Now we start a new set of halachos about witnesses.

Perek Alef: If someone is able to be a witness, he has a mitzvah to say what he knows in Beis Din.

We learn the way the judges ask the witnesses questions, in order that we can make sure they are really telling the truth, and that all of the witnesses agree. They first ask seven basic questions, about when and where the thing happened. Then they ask more details, like “Which melacha did he do?”

But the judges should also ask questions that don’t have to do with the specific thing, just to make sure that the person is telling the truth. For example, they will ask what color clothes the person was wearing.

 
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RAMBAM PEREK ECHOD

Hilchos Shaar Avos Hatumah - Perek Yud-Alef

We learn about three levels of kedusha in foods. There is chulin, which is regular food without any kedusha, Terumah, and Kodesh, like korbanos. We learn about the different levels of tumah in these different kinds of food.

 
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INYANA D'YOMA

Ahavas Yisroel

Here’s a story with a lesson about Ahavas Yisroel, that the Rebbe told over at a farbrengen.

One time, when the Rebbe Rashab was still a little boy, he was playing a game with his older brother, the Raz”a (R’ Zalman Aharon). They were playing a game of Rebbe and chossid, something they were used to seeing at home!

The Rebbe Rashab pretended that he was a chossid coming into Yechidus. “Rebbe,” he said. “I need a tikun! What should I do?”

“What did you do wrong?” asked the Raz”a, who was pretending to be the Rebbe.

“I cracked nuts on Shabbos,” answered the Rebbe Rashab, “and I only found out afterwards that the Alter Rebbe says we aren’t allowed to do that on Shabbos.”

The Raz”a told him, “your tikun is to be careful to daven and say brachos only from a siddur, and not by heart!”

The Rebbe Rashab didn’t agree to do this as a tikun!

When his mother (Rebbetzin Rivka) asked why, the Rebbe Rashab answered that it wouldn’t help — because his brother is not a Rebbe. When a Rebbe helps a Yid, he sighs before he answers, because it bothers him too! Since the Raz”a didn’t sigh, his advice won’t help either.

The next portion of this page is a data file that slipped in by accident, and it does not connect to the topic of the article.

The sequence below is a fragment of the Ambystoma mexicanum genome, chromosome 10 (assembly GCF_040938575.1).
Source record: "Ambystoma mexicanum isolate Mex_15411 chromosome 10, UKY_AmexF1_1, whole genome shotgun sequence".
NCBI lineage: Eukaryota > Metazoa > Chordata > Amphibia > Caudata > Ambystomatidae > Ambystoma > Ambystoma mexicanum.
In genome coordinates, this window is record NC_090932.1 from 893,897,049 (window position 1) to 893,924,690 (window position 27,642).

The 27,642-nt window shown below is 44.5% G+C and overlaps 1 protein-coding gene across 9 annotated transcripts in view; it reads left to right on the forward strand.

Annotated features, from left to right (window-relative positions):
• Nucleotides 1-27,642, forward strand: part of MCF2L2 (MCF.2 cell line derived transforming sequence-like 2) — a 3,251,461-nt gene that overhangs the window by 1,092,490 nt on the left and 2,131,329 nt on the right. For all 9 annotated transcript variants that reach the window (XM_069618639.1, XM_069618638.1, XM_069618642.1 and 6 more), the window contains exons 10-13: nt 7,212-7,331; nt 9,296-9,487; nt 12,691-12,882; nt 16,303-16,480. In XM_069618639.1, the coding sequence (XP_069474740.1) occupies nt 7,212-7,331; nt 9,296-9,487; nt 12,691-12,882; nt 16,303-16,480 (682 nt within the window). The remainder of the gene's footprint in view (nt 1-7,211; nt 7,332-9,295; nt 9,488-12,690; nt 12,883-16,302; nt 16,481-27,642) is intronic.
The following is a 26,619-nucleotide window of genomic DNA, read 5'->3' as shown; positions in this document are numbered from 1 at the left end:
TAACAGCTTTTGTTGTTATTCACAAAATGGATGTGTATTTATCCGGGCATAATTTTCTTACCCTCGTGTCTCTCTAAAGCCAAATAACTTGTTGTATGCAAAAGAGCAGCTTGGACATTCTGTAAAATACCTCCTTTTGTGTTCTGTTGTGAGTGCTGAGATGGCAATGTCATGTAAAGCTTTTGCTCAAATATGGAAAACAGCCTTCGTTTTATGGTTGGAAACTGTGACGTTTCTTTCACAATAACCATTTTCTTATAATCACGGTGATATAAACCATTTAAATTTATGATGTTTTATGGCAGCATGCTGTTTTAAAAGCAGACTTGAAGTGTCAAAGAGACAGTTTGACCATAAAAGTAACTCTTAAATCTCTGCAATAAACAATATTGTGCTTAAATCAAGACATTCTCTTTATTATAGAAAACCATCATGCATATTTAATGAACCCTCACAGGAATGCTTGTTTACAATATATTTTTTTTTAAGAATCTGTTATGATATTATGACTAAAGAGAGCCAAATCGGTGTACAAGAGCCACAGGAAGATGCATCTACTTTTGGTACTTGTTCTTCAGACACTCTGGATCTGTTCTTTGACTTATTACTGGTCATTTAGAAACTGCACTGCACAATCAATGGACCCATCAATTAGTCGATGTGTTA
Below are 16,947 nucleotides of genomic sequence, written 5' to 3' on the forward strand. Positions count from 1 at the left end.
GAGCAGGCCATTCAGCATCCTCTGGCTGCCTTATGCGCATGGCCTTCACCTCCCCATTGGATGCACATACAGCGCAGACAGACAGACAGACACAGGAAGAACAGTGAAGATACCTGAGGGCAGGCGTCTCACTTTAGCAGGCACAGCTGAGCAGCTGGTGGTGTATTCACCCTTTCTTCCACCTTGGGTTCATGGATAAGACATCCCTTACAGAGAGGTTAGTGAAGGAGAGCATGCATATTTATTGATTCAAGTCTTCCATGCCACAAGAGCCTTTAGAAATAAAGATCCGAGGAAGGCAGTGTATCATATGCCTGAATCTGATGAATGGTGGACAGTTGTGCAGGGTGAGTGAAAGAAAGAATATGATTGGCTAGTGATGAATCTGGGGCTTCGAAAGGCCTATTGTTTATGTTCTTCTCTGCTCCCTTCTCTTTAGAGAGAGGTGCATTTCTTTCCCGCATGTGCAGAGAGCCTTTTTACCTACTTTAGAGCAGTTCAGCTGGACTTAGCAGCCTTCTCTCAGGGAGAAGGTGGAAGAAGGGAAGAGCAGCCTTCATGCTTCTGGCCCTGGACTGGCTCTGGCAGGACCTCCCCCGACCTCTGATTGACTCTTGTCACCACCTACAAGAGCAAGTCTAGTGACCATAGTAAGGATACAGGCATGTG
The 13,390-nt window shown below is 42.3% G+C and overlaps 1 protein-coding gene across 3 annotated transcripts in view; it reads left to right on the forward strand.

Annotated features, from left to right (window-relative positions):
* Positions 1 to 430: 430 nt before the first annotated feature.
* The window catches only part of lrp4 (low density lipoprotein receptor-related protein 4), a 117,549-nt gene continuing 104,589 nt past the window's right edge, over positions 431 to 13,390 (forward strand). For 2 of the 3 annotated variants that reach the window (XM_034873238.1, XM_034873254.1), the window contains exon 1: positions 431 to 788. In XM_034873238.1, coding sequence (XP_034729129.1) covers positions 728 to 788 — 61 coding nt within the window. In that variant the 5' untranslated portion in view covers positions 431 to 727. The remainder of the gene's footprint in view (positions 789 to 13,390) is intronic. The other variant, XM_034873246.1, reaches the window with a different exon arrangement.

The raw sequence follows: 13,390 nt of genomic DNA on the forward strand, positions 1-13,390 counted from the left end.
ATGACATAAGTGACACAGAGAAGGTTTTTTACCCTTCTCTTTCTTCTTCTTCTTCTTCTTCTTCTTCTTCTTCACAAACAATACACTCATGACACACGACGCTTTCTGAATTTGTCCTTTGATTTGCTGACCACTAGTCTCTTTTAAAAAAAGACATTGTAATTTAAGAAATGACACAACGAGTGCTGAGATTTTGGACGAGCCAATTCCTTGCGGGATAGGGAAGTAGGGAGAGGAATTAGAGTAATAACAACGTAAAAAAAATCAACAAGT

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TEFILLAH

Tikun Chatzos

The Gemara and the Zohar teach us that there are certain times of night when Hashem cries over the Churban of the Beis Hamikdash. The Zohar says that a person should cry together with Hashem over the Beis Hamikdash. Then, he will also deserve to celebrate together with Hashem when the Beis Hamikdash is rebuilt!

The Alter Rebbe explains in Tanya that our aveiros send the last Hey of Hashem’s name into Golus. This is called Golus HaShechinah.

During Kriyas Shema She’al Hamitah and Tikun Chatzos, we make a Cheshbon Hanefesh. We do teshuvah for our aveiros, so that the letters of Hashem’s name can come out of Golus and make Hashem’s name in our neshama whole again.

The Alter Rebbe says that even if someone can’t do Tikun Chatzos every night, he should try to do it at least once a week.

 
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HALACHOS HATZRICHOS

Tikun Chatzos

Shortly after the Rebbe became Nosi, someone asked the Rebbe a question: “If it says in Tanya that we should say Tikun Chatzos at least once a week, why aren’t people doing it?”

The Rebbe answered that Tikun Chatzos is only for special people. The rest of us fulfill the inyan of Tikun Chatzos by learning Chassidus, especially on Thursday night!

In a maamar (Margela Bepumei 5746), the Rebbe tells us that since we are so close to the Geulah, now our main learning of Chassidus should be not so much to think about the Golus our aveiros caused. Instead, we should make a Cheshbon Hanefesh to help us come to do teshuvah in a way of simcha, to have more chayus in learning Torah and davening and living the way a Yid should!

This will help us bring a Geulah for ourselves, and for all the Yidden!

לעילוי נשמת הרה״ח ר׳ דניאל יצחק ע״ה בן ר׳ אפרים שי׳ מאסקאוויץ
שליח כ"ק אדמו"ר נשיא דורנו למדינת אילינוי

 
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GEULAH U'MOSHIACH

Moshiach Will Be Our Leader!

The Navi Yechezkel warned the leaders of the Yidden that Hashem did not like the way they were acting! Instead of taking care of the Yidden, they were just using their power to have kavod and money.

Hashem will not let “leaders” like that stay in charge! In the time of the Geulah, Hashem will send the “sheep” (the Yidden) a true shepherd (Moshiach) to take proper care of them.

The Navi continues telling the Yidden what Hashem promises:

וַאֲנִי ה׳ אֶהְיֶה לָהֶם לֵאלֹקִים וְעַבְדִּי דָוִד נָשִׂיא בְתוֹכָם אֲנִי ה׳ דִּבַּרְתִּי

Va’ani Hashem Eheyeh Lahem Leilokim — I, Hashem, will be their Aibershter to save them

Ve’avdi Dovid Nasi Besocham — And Moshiach, who comes from Dovid Hamelech, will be their prince.

Ani Hashem Dibarti — I, Hashem, have said this, so it will definitely happen!

See Yechezkel perek Lamed-Daled posuk Chof-Daled